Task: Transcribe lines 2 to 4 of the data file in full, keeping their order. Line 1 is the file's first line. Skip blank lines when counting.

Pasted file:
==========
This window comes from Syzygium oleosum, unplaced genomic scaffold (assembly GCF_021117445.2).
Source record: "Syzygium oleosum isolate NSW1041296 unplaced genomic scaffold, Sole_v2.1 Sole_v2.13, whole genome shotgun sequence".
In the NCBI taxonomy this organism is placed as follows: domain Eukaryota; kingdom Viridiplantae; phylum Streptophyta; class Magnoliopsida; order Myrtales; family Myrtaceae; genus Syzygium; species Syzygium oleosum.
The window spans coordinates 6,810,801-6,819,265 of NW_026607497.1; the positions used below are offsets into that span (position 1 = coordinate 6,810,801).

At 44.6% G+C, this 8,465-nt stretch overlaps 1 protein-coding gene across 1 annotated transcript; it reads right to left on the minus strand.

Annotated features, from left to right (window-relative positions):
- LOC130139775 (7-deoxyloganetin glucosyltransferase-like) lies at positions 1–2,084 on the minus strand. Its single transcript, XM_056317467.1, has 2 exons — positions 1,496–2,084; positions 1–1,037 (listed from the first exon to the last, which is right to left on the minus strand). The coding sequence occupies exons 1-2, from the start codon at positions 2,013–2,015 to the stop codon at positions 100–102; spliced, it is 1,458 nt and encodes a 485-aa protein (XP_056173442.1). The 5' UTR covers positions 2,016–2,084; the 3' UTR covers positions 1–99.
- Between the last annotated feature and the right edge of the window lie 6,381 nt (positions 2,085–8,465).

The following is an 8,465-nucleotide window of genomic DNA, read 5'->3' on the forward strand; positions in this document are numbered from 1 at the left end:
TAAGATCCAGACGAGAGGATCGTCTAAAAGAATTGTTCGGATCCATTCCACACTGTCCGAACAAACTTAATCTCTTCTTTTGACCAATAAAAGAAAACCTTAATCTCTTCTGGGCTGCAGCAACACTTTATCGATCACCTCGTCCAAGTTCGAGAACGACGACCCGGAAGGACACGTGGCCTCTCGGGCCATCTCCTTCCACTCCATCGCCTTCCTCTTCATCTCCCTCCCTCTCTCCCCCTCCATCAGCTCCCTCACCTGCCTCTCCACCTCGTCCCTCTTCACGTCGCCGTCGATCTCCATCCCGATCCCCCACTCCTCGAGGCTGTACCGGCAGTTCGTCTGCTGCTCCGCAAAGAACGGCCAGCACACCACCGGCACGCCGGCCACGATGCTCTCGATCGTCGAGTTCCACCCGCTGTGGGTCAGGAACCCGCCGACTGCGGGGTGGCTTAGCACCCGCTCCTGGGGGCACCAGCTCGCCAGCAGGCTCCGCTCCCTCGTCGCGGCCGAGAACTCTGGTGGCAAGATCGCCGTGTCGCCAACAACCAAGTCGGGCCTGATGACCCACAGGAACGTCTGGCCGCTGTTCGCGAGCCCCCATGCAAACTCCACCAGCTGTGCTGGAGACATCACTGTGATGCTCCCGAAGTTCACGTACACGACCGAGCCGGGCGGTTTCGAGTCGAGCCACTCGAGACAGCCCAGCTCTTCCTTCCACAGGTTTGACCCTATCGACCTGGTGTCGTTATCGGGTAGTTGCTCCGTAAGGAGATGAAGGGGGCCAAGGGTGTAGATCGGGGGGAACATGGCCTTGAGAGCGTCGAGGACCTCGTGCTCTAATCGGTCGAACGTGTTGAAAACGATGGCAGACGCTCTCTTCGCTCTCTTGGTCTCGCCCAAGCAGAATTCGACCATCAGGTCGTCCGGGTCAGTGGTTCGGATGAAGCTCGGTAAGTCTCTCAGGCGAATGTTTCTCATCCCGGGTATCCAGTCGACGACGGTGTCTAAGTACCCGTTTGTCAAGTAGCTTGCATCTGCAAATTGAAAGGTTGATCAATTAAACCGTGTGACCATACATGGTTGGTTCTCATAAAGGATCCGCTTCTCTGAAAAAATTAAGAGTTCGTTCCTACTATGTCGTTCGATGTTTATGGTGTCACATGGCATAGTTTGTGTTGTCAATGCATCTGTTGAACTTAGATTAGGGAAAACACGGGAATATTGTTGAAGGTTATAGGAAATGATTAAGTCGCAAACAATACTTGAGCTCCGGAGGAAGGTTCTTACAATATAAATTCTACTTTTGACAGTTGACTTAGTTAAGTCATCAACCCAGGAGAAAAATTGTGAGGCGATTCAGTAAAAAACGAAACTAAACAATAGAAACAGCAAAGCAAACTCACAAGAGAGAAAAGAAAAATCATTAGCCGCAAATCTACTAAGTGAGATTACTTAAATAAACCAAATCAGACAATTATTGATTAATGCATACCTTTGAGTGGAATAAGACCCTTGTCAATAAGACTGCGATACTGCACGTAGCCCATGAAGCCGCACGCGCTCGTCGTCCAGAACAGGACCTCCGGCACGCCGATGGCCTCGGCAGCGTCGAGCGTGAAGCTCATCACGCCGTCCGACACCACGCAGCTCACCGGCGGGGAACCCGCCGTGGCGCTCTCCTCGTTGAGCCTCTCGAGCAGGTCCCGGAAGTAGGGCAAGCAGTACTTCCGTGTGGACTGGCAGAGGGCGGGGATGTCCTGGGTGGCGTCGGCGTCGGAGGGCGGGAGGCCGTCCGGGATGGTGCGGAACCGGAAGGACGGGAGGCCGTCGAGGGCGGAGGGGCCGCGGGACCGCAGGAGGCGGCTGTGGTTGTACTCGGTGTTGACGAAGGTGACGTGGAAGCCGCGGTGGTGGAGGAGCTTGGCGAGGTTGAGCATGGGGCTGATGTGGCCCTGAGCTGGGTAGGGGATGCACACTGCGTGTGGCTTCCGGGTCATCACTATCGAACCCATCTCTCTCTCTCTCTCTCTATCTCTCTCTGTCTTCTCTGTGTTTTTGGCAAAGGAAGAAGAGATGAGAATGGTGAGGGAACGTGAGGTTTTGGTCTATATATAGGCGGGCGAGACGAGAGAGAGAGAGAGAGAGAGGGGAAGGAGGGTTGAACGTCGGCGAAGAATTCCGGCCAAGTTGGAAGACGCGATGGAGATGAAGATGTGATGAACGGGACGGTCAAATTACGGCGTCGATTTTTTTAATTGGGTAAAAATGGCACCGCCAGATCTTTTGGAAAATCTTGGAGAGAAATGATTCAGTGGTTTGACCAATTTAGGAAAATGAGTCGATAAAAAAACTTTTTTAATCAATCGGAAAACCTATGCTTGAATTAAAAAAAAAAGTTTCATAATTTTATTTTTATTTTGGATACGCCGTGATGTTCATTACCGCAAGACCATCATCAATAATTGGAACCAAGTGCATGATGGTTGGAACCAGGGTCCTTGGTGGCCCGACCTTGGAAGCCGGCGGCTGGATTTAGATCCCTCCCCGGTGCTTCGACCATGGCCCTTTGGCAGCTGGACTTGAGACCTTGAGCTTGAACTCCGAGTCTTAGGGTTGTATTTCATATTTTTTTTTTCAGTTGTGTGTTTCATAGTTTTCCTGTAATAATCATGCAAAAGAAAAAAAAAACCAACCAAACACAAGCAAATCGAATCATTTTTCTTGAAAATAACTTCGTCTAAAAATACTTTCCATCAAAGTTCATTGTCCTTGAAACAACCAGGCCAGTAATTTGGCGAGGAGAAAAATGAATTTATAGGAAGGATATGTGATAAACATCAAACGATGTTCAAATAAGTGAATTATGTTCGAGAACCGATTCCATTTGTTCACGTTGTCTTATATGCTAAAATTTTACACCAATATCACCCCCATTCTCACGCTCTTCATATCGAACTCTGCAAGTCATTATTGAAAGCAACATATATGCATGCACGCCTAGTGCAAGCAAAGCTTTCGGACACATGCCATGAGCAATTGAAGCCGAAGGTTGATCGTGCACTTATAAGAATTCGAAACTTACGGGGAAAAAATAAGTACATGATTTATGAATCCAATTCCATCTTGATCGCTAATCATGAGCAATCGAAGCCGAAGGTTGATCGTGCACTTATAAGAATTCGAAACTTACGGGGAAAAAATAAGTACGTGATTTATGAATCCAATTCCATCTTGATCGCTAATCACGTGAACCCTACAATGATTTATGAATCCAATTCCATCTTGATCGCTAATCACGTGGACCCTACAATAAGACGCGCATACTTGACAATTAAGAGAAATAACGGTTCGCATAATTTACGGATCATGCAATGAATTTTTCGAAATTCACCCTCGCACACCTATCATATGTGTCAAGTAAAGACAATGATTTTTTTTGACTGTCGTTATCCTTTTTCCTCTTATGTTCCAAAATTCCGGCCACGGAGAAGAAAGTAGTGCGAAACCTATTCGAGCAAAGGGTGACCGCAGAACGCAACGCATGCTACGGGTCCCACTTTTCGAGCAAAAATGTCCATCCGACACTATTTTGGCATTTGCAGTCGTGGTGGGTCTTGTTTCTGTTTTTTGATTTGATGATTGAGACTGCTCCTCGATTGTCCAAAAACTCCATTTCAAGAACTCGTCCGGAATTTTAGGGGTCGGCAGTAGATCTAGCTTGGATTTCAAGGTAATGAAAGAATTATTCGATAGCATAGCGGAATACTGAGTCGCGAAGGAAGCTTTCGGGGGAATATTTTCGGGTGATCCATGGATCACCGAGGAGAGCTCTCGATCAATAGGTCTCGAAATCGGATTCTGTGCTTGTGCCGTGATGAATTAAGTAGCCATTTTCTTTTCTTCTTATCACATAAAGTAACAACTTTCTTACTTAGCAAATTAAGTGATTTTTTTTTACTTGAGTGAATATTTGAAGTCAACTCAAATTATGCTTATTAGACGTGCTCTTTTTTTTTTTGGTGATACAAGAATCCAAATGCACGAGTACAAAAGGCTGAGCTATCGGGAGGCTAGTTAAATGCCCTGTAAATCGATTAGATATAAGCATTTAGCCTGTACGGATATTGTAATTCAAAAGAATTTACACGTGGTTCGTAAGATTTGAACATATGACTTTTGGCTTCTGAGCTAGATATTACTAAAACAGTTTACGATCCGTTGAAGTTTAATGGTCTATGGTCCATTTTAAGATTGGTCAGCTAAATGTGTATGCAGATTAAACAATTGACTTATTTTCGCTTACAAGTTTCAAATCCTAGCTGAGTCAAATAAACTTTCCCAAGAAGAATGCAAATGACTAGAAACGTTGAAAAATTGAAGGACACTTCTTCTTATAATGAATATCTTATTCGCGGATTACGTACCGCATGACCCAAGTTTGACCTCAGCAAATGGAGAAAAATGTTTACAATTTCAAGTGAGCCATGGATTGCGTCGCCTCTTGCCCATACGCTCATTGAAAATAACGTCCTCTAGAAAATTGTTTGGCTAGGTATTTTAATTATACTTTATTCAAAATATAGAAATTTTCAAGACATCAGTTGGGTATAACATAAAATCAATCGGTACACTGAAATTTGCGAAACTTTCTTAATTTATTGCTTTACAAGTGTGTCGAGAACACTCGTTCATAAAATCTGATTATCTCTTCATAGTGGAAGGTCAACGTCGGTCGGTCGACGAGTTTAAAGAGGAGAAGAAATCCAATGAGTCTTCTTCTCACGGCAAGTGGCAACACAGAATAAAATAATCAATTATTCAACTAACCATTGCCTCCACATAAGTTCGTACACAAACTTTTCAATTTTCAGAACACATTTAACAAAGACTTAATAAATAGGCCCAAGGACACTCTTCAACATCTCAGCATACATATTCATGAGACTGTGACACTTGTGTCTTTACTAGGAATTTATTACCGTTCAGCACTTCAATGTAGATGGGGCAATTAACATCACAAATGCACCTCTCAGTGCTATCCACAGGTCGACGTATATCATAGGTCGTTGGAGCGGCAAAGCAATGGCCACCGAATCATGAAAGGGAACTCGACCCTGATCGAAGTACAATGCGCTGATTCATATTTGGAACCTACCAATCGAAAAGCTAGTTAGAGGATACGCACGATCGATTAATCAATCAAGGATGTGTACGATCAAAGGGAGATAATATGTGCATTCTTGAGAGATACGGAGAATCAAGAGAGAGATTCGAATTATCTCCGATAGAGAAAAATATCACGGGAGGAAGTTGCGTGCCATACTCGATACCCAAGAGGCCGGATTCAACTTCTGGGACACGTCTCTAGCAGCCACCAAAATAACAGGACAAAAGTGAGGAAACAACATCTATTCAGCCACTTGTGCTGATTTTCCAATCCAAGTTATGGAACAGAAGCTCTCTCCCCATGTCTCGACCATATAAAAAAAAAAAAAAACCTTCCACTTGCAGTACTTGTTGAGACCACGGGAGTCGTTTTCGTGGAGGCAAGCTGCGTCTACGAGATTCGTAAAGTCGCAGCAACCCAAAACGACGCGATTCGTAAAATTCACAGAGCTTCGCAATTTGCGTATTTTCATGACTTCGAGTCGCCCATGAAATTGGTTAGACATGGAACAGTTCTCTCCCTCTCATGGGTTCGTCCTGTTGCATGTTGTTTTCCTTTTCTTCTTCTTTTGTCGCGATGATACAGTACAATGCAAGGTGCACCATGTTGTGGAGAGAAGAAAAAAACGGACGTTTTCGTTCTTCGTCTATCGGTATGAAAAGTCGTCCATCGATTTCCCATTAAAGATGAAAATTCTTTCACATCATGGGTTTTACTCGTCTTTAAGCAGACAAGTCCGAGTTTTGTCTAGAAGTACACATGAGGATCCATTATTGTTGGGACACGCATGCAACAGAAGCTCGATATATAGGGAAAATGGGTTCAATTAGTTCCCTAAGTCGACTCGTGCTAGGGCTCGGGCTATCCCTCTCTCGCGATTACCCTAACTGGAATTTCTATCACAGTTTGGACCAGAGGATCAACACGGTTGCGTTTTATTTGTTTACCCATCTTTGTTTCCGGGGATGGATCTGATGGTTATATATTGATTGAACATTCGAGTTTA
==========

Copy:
Source record: "Syzygium oleosum isolate NSW1041296 unplaced genomic scaffold, Sole_v2.1 Sole_v2.13, whole genome shotgun sequence".
In the NCBI taxonomy this organism is placed as follows: domain Eukaryota; kingdom Viridiplantae; phylum Streptophyta; class Magnoliopsida; order Myrtales; family Myrtaceae; genus Syzygium; species Syzygium oleosum.
The window spans coordinates 6,810,801-6,819,265 of NW_026607497.1; the positions used below are offsets into that span (position 1 = coordinate 6,810,801).